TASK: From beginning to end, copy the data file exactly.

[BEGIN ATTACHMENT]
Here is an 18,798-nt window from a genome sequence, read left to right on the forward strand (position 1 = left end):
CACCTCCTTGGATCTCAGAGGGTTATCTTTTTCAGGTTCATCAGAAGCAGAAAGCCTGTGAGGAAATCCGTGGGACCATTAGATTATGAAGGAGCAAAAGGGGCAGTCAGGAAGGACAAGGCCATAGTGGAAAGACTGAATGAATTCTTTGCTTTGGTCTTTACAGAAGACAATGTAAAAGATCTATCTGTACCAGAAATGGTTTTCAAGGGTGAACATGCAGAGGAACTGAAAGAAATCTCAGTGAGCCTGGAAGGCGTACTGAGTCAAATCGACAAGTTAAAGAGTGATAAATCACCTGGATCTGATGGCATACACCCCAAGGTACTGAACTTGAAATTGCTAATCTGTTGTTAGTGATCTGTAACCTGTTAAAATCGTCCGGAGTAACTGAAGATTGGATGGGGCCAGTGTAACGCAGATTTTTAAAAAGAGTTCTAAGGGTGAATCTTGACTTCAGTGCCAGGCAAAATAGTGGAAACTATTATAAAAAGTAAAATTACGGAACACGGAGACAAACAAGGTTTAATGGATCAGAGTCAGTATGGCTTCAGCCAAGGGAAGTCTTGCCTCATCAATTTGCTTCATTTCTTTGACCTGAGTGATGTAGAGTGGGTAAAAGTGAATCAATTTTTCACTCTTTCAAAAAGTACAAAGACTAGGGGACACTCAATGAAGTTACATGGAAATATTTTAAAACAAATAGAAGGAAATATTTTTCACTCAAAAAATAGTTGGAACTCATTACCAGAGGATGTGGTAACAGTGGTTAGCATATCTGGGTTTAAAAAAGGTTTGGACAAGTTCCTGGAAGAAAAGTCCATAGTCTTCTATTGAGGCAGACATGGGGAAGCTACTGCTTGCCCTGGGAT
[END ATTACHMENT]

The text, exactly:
Here is an 18,798-nt window from a genome sequence, read left to right on the forward strand (position 1 = left end):
CACCTCCTTGGATCTCAGAGGGTTATCTTTTTCAGGTTCATCAGAAGCAGAAAGCCTGTGAGGAAATCCGTGGGACCATTAGATTATGAAGGAGCAAAAGGGGCAGTCAGGAAGGACAAGGCCATAGTGGAAAGACTGAATGAATTCTTTGCTTTGGTCTTTACAGAAGACAATGTAAAAGATCTATCTGTACCAGAAATGGTTTTCAAGGGTGAACATGCAGAGGAACTGAAAGAAATCTCAGTGAGCCTGGAAGGCGTACTGAGTCAAATCGACAAGTTAAAGAGTGATAAATCACCTGGATCTGATGGCATACACCCCAAGGTACTGAACTTGAAATTGCTAATCTGTTGTTAGTGATCTGTAACCTGTTAAAATCGTCCGGAGTAACTGAAGATTGGATGGGGCCAGTGTAACGCAGATTTTTAAAAAGAGTTCTAAGGGTGAATCTTGACTTCAGTGCCAGGCAAAATAGTGGAAACTATTATAAAAAGTAAAATTACGGAACACGGAGACAAACAAGGTTTAATGGATCAGAGTCAGTATGGCTTCAGCCAAGGGAAGTCTTGCCTCATCAATTTGCTTCATTTCTTTGACCTGAGTGATGTAGAGTGGGTAAAAGTGAATCAATTTTTCACTCTTTCAAAAAGTACAAAGACTAGGGGACACTCAATGAAGTTACATGGAAATATTTTAAAACAAATAGAAGGAAATATTTTTCACTCAAAAAATAGTTGGAACTCATTACCAGAGGATGTGGTAACAGTGGTTAGCATATCTGGGTTTAAAAAAGGTTTGGACAAGTTCCTGGAAGAAAAGTCCATAGTCTTCTATTGAGGCAGACATGGGGAAGCTACTGCTTGCCCTGGGAT